and the valleys filled up, to make level ground,
so that Israel may walk safely in the glory of God.
The woods and every fragrant tree
have shaded Israel at God's command.
For God will lead Israel with joy,
in the light of his glory,
with the mercy and righteousness that come from him.

I even like the NRSV translation of this reading! I'm going to check a few others, but this one certainly must do it justice, I'd think.  I've come to notice that I really am a huge Old Testament fan; there is so much I love in the Hebrew Bible.  Psalms, the Prophets, the Apocrypha - all the really old, ecstatic and mystical poetry that so appeals to me.  I think I'm going to try to learn Hebrew, in fact; I'd like to read these things in the original.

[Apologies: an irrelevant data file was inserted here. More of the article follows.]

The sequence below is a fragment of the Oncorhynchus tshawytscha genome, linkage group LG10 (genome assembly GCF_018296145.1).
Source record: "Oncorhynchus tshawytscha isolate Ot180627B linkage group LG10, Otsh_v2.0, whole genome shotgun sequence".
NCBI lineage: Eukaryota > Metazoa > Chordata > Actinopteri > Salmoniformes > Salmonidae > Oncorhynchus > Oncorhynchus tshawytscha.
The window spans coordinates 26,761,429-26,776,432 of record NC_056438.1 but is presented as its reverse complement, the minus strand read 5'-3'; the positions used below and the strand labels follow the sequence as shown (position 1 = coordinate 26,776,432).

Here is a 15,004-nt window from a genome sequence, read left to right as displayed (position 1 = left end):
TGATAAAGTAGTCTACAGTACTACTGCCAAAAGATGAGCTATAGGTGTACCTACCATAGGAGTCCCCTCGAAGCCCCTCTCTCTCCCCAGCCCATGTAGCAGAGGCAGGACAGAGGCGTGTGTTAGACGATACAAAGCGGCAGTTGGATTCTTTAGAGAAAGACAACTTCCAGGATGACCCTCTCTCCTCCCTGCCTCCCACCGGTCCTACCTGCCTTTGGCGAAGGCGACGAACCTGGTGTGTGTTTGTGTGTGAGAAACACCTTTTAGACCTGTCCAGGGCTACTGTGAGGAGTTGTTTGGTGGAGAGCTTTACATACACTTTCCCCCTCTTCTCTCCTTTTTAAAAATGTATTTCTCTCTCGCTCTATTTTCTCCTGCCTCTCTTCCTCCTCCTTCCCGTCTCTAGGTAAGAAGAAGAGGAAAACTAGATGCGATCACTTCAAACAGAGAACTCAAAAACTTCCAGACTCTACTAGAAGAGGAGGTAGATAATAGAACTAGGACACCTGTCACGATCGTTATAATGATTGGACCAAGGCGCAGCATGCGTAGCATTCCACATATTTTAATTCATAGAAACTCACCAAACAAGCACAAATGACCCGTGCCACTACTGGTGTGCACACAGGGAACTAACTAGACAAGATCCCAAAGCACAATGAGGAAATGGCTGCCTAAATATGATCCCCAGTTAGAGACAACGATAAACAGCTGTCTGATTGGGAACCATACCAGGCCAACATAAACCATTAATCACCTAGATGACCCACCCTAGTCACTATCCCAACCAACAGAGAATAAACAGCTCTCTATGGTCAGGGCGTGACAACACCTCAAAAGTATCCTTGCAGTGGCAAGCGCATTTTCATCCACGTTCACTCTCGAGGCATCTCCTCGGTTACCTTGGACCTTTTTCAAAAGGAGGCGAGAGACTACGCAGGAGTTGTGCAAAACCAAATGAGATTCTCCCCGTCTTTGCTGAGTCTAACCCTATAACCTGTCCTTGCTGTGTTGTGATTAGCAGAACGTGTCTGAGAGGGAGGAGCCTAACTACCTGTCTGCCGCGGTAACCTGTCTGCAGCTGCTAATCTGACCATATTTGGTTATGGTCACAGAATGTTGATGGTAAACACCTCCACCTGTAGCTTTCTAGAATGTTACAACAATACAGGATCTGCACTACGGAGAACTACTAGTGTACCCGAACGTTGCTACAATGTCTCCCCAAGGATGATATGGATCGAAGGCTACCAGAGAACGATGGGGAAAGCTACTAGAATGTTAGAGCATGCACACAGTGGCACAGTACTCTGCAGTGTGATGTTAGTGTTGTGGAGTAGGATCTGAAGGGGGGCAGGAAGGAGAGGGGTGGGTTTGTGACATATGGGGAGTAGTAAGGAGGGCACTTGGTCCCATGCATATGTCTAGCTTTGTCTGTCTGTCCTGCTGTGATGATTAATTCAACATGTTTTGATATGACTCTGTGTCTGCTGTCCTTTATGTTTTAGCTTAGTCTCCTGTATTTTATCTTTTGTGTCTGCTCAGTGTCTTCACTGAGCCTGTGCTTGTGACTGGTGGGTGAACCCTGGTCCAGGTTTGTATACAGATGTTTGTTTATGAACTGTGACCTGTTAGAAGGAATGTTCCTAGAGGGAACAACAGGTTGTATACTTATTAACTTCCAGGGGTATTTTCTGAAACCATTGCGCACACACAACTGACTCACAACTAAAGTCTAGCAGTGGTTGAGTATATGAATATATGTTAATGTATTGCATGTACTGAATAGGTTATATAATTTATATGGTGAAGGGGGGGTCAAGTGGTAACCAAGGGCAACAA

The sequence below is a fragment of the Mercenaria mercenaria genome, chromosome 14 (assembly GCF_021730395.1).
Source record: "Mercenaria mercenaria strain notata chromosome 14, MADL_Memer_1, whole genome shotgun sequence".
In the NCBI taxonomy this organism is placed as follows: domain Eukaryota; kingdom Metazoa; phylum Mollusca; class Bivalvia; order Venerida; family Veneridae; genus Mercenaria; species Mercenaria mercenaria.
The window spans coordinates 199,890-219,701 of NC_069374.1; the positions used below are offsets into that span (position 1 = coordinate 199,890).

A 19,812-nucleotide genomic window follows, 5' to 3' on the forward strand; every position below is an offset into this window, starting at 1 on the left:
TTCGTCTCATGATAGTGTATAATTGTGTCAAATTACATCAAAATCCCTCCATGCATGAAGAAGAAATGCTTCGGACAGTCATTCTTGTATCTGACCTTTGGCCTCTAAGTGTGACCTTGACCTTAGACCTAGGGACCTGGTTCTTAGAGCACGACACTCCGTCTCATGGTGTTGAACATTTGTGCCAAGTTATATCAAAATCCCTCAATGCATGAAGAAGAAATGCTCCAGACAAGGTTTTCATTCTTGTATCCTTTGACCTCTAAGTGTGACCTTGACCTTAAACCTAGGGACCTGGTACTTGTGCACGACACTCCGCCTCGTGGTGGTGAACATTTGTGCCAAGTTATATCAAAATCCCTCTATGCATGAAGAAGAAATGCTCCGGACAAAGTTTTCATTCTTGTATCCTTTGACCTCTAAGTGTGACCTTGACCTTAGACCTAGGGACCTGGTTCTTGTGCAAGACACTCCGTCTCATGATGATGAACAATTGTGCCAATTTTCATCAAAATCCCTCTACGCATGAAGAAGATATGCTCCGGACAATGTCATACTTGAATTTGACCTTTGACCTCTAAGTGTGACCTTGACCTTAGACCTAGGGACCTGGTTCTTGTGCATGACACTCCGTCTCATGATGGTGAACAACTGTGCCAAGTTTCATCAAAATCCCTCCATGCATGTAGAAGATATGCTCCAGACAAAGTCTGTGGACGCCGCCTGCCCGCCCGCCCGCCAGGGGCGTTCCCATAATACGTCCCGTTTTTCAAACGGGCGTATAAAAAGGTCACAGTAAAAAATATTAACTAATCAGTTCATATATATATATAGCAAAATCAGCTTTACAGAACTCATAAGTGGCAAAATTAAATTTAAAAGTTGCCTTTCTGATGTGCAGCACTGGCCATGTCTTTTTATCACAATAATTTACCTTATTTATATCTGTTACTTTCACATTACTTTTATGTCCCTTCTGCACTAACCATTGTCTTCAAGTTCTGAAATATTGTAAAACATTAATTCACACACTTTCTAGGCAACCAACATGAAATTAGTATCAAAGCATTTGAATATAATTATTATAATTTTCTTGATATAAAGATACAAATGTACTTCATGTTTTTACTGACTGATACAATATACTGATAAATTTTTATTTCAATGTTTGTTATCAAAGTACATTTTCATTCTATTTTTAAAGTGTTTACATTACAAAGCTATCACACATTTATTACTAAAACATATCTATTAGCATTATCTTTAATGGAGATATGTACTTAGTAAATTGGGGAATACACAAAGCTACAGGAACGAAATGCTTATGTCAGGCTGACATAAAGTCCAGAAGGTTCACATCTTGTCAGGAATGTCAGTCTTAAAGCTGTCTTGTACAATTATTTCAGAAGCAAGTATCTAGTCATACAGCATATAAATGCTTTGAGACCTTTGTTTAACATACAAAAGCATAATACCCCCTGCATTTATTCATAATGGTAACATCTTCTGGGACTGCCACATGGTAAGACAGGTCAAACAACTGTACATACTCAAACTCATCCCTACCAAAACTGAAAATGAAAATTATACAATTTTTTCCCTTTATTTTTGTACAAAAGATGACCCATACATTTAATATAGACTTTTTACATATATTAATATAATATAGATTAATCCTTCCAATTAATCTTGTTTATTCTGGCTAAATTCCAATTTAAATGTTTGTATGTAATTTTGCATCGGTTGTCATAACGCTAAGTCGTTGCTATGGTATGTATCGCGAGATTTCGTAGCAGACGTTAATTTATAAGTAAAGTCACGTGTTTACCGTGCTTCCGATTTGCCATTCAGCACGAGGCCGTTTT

And as usual, I checked the chant propers for this coming Sunday (this more recent version, too) - and lo and behold, I find the lovely "stand upon the height" verse embedded in the Communio for Advent 2 (mp3):

Jerusalem surge, et sta in excelso, et vide
jucunditatem quae veniet tibi a Deo tuo.
Arise, O Jerusalem, and stand on high, and behold
the joy that comes to thee from thy God!

Giovanni Battista Martini and Heinrich Isaac have both apparently written settings of this song, says CPDL (which BTW is now a registration-required site). I believe this must be the Heinrich Isaac piece, and it is very beautiful indeed:

Here's another version, not mentioned above, by one Giacomo Mezzalira. Nice, too!